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Fleet's gem arrives for polishing (nuclear-powered mechant ship Savannah)
Virginian Pilot ^ | 16 Aug 06 | JON W. GLASS

Posted on 08/16/2006 7:39:31 AM PDT by GATOR NAVY

NORFOLK - The Savannah, described by some as the most famous ship in the James River Reserve Fleet, arrived under tow Tuesday at Colonna's Shipyard for a sprucing up - and the start of a new life.

The sleek, white vessel was the world's first and the nation's only nuclear-powered cargo and passenger ship - the brainchild of President Eisenhower and part of his Atoms for Peace program in the 1950s.

The work at Colonna's - where the behemoth can be seen across the Elizabeth River from Harbor Park - is primarily preventive maintenance.

It launches a larger government plan to remove the inactive nuclear plant, clean out any remnant radiation and prepare the ship for a new mission as a museum.

Officials with the U.S. Maritime Administration, the caretaker of the reserve fleet and the Savannah's owner, said the ship could be put up for donation as a museum as early as 2010.

Hampton Roads could be in the running.

The federal agency has identified the region as one of three East Coast ports preferred to carry out the ship's nuclear decommissioning. That process, overseen by the Nuclear Regulatory Commission, could take more than three years and pump $50 million of shipyard and engineering contracts into the community, officials with the administration said.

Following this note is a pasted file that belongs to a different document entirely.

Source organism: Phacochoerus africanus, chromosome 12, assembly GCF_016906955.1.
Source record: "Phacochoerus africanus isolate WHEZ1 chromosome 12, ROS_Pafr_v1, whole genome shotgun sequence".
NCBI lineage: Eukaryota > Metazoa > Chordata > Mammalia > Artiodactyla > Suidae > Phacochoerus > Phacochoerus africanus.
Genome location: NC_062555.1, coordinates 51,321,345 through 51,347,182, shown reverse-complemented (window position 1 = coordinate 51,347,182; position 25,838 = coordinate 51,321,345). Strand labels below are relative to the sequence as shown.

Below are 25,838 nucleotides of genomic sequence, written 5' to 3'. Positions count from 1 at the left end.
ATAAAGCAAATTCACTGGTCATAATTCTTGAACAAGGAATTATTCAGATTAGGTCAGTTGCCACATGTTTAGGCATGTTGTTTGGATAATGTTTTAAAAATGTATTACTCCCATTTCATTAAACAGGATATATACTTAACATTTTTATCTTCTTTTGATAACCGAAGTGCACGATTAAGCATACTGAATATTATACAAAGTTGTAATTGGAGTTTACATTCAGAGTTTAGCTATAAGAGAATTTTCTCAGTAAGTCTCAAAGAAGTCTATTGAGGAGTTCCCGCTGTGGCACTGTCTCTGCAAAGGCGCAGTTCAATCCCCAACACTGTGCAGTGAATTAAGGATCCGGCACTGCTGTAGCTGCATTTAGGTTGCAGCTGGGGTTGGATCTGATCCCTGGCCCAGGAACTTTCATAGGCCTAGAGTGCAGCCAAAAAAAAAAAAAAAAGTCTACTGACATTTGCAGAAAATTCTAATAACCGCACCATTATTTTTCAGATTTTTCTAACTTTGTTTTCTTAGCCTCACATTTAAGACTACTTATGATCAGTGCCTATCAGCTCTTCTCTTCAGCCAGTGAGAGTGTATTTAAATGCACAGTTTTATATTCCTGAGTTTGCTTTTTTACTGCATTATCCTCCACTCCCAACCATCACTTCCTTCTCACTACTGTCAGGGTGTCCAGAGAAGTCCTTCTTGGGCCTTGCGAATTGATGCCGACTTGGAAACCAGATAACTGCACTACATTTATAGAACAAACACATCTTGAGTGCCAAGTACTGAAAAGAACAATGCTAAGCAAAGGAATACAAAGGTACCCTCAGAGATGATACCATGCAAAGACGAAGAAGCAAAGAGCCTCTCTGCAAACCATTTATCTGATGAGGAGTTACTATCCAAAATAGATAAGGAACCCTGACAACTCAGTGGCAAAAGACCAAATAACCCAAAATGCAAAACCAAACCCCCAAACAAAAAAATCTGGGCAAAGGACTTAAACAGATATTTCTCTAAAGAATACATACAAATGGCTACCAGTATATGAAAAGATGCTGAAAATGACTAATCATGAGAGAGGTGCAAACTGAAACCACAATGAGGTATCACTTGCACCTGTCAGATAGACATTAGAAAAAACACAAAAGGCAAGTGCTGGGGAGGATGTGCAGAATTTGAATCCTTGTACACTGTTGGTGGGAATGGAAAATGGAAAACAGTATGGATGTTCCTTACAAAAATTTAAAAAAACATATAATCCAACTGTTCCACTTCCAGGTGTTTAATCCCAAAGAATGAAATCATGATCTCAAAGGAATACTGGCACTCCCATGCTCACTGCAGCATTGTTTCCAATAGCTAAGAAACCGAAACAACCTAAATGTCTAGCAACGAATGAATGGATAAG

The agency is holding a public meeting from 6 to 9 p.m. Thursday at Nauticus to discuss "tentative plans" for bringing the work to Hampton Roads. It would involve pulling out the ship's nuclear plant facilities.

The other two ports being considered are Charleston, S.C., and Wilmington, N.C.

"There are a number of Hampton Roads shipyards and other companies interested in bidding," Erhard Koehler, the agency's project manager, said.

The site of the ship's nuclear dismantling "is in no way tied" to where it would become a museum, Koehler said.

However, he added: "Obviously there are some ports that would like to have the ship as a museum offering themselves" for the decommissioning work.

A decision on who removes the reactor should be made by the end of this year, Koehler said.

The $995,000 contract won by Colonna's Shipyard includes repairing leaks on the main deck, cleaning interior staterooms, repairing cargo wenches and upgrading the lighting, said Richard Sobocinski, the shipyard's vice president of contracts. The work will ready the ship for the next step - hiring a shipyard to blast and repaint the hull. A contract will be awarded this fall.

On Tuesday, under partly sunny skies, a steady breeze and 1 -foot seas, agency officials watched from a boat as three tugs muscled the Savannah into a shipping channel to begin the five-hour trip to Colonna's. The ship likely will never return to the reserve fleet, nicknamed the "ghost fleet," in waters off Fort Eustis in Newport News.

The 36-nautical-mile tow took it under the James River Bridge and over the Monitor-Merrimac Bridge-Tunnel. It paraded by the downtown waterfront before passing under the Berkley Bridge.

Its steel hull was pocked by rust-colored water stains and gray patches where the original primer paint was showing. Despite its faded beauty, the sweeping lines of the national historic landmark, resembling a yacht's, drew one enthusiast to make a four-hour drive.

Jim Lemon drove from Lynchburg to snap photos of the ship from Harbor Park as the tugs maneuvered it down the river's Eastern Branch and alongside a pier in Colonna's yard.

Lemon, 73, a retired mechanical engineer, worked for the company that designed and manufactured major components of the Savannah's nuclear plant.